Notable Species

African Fish EagleAfrican Harrier-Hawk
Hooded VultureLappet-faced Vulture
Martial EaglePalm-nut Vulture

Herons, Storks, and Other Water Birds

Great expanses of freshwater wetlands in the Senegal delta provide critical habitat for numerous water birds. Wading birds like herons and storks concentrate on seasonal floods.

The goliath heron is Africa’s largest heron, standing over 4 feet tall with a six-foot wingspan. It stalks fish and amphibians slowly in shallow water with precise spear-like strikes.

Flocks of sacred ibises probe wet mud for crabs and mollusks with their distinctive down-curved beaks. Other noted waders include the black-crowned night heron and the diminutive striated heron.

Notable Species

Black-crowned Night HeronGoliath Heron
Hadada IbisMarabou Stork
Sacred IbisYellow-billed Stork

Songbirds, Parrots and More

Over 100 dazzling species of songbirds and parrots are found across Senegal. Tiny sunbirds like the scarlet-chested sunbird hover hummingbird-like while collecting nectar. Parrots like the rose-ringed parakeet add a flash of green to the drab dry season landscape.

Weavers are named for their intricately woven nests; the village weaver constructs a football-sized nest with separate egg and nestling chambers. Other songsters like the Senegal eremomela and African thrush fill the air with musical calls.

Notable Species

African ThrushBeautiful Sunbird
Black-necked WeaverRose-ringed Parakeet
Village WeaverYellow Wagtail

Top Sites for Birding in Senegal

From coastal wetlands to inland floodplains, Senegal provides critical habitat for resident and migratory birds across seasons. Top sites include:

Djoudj National Bird Sanctuary

This UNESCO World Heritage wetland near the mouth of the Senegal River delta hosts over 1.5 million wintering palearctic birds like ducks, waders, and falcons. Birds concentrate on the lakes, streams, and mudflats.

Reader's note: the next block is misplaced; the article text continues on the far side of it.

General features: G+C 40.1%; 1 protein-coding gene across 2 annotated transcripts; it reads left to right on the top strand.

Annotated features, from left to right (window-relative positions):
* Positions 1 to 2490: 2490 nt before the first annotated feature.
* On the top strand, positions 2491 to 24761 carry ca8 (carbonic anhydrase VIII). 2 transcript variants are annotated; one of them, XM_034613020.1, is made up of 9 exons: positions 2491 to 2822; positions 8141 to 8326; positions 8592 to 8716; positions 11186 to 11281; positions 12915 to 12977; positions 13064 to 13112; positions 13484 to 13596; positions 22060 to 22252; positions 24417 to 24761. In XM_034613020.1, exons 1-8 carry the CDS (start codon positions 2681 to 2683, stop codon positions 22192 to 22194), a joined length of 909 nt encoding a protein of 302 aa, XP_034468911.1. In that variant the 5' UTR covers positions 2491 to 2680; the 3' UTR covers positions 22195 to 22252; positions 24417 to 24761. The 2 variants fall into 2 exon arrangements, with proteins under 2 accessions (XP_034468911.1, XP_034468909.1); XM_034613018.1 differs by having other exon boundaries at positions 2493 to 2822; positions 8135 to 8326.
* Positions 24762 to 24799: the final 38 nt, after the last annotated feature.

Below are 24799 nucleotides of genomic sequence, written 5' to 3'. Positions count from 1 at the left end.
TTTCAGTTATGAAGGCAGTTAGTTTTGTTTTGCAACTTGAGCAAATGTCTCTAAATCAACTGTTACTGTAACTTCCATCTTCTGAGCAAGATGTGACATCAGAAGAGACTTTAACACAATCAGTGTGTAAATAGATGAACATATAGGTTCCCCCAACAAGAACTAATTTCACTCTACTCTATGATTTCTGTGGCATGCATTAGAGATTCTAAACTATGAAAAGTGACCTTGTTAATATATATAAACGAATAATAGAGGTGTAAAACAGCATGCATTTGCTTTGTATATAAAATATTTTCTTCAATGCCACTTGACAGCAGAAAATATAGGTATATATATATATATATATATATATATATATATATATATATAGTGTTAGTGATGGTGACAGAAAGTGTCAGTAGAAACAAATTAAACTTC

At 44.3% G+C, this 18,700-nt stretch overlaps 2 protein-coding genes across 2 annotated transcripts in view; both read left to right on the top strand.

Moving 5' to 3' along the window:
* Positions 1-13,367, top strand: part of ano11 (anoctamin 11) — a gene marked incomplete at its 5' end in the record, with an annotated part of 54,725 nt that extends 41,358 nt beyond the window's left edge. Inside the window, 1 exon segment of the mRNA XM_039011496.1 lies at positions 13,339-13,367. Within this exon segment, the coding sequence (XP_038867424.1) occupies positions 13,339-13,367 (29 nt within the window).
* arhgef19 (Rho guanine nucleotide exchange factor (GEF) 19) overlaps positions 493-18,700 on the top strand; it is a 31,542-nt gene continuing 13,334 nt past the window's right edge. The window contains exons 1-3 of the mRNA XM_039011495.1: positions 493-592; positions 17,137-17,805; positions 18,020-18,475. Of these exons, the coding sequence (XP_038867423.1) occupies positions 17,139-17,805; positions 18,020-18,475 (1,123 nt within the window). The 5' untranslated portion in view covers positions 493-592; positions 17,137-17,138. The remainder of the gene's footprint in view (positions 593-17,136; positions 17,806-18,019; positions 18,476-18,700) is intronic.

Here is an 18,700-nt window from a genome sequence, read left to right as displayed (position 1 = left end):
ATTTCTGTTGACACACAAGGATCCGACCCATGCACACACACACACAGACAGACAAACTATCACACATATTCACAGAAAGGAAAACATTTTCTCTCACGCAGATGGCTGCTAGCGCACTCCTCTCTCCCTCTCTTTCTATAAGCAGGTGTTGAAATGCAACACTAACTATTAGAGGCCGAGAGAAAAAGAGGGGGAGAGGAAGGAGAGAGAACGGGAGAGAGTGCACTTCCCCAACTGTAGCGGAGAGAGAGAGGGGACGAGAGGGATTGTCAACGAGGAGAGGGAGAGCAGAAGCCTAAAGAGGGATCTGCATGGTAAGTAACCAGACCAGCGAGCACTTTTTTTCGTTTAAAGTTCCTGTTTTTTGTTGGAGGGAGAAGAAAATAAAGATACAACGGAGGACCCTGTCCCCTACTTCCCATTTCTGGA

Over 400 species have been recorded here; top sightings include white-faced whistling duck, greater flamingo, Eurasian spoonbill, and African fish eagle. The best viewing is by guided pirogue boat tour.

Saloum Delta National Park

This biodiverse coastal delta mixes mangrove swamps, dry forests, and over 200 square kilometers of islets, channels, and belongs. The varied habitat supports over 300 bird species including rare coastal birds.

Key species include Caspian tern, grey-headed gull, Goliath heron, and lesser flamingo. The hamerkop builds massive nest structures. Birding safaris explore the islands and mangroves by traditional pirogue canoe.

Kiang West National Park

This remote 700-square-kilometer park in southeastern Senegal is noted for its dry woodlands and grass savannas. The habitat shelters unique birdlife like the grasshopper buzzard, white-bellied bustard, and golden nightjar. Larger wildlife has been depleted by poaching but birds thrive.

Conclusion: Spectacular Birding Destination

With over 500 recorded species across diverse habitats, Senegal is one of Africa’s top birding destinations. From dry forests echoing with the booming call of the African grey hornbill to flooded plains darkening the sky with a million ducks and waders, Senegal enthralls bird lovers.

As tourism infrastructure improves, more birders are discovering Senegal’s phenomenal avifauna. National parks like Djoudj in the north and Kiang West in the south offer birding unlike anywhere else in Africa. A trip to Senegal promises spectacular bird sightings and memories to last a lifetime.

Frequently Asked Questions about Birds in Senegal

What is the turquoise bird in Senegal?

The stunning turquoise bird found in Senegal is the Abyssinian roller. When it flies, dazzling turquoise blue flight feathers flash against its brown wings. It inhabits drier bush and grasslands. Its loud, babbling territorial call is often the best indication of its presence.

Do Senegal parrots speak?

Yes, Senegal parrots can mimic speech and other sounds. They are one of the best-talking parrots, famous for their clear speech and playful vocabulary. Their antics and talking ability make them popular as pets. In Senegal, their chatter brightens forest canopies.

How smart are Senegal parrots?

Senegal parrots are highly intelligent birds. Their brains have the same relative size as great apes when compared to body size. They can accomplish cognitive tasks like categorization and object permanence on par with primates. Their intelligence and longevity contribute to the success of training them to speak and mimic.